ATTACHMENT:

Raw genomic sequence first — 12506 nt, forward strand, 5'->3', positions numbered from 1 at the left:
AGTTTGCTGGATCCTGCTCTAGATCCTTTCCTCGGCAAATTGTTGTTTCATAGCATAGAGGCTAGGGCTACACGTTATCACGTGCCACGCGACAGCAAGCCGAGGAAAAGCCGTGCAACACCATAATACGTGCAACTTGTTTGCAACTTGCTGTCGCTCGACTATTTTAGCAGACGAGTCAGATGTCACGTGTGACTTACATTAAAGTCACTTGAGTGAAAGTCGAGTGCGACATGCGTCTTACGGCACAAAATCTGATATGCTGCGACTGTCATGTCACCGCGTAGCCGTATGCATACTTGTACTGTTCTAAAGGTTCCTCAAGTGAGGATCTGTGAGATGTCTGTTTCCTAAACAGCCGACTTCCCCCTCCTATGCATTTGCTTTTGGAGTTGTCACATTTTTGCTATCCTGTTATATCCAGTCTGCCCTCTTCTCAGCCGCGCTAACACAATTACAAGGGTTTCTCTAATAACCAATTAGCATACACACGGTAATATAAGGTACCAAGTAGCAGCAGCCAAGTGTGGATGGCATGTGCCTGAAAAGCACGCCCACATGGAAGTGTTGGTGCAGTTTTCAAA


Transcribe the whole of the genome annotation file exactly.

Raw genomic sequence first — 12506 nt, forward strand, 5'->3', positions numbered from 1 at the left:
AGTTTGCTGGATCCTGCTCTAGATCCTTTCCTCGGCAAATTGTTGTTTCATAGCATAGAGGCTAGGGCTACACGTTATCACGTGCCACGCGACAGCAAGCCGAGGAAAAGCCGTGCAACACCATAATACGTGCAACTTGTTTGCAACTTGCTGTCGCTCGACTATTTTAGCAGACGAGTCAGATGTCACGTGTGACTTACATTAAAGTCACTTGAGTGAAAGTCGAGTGCGACATGCGTCTTACGGCACAAAATCTGATATGCTGCGACTGTCATGTCACCGCGTAGCCGTATGCATACTTGTACTGTTCTAAAGGTTCCTCAAGTGAGGATCTGTGAGATGTCTGTTTCCTAAACAGCCGACTTCCCCCTCCTATGCATTTGCTTTTGGAGTTGTCACATTTTTGCTATCCTGTTATATCCAGTCTGCCCTCTTCTCAGCCGCGCTAACACAATTACAAGGGTTTCTCTAATAACCAATTAGCATACACACGGTAATATAAGGTACCAAGTAGCAGCAGCCAAGTGTGGATGGCATGTGCCTGAAAAGCACGCCCACATGGAAGTGTTGGTGCAGTTTTCAAA